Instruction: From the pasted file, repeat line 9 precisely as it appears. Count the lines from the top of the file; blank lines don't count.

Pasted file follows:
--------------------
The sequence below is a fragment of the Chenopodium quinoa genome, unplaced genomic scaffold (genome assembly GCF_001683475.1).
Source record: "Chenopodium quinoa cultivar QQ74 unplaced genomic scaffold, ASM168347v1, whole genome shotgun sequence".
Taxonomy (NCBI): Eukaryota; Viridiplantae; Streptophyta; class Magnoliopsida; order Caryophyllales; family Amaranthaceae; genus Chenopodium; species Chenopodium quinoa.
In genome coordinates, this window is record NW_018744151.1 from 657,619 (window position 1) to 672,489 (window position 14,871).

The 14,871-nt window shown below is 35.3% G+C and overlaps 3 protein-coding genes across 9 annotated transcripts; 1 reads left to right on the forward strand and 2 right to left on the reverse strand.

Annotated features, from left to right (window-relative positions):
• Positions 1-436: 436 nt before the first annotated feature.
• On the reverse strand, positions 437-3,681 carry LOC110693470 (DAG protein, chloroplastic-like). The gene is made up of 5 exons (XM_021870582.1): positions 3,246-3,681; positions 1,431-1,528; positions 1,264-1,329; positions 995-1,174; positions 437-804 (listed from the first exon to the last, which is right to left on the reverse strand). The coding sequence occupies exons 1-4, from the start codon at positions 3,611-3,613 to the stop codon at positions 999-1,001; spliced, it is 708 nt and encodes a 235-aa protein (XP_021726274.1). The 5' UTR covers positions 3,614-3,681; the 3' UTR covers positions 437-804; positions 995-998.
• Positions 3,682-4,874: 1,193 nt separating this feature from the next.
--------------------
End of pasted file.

• Positions 3,682-4,874: 1,193 nt separating this feature from the next.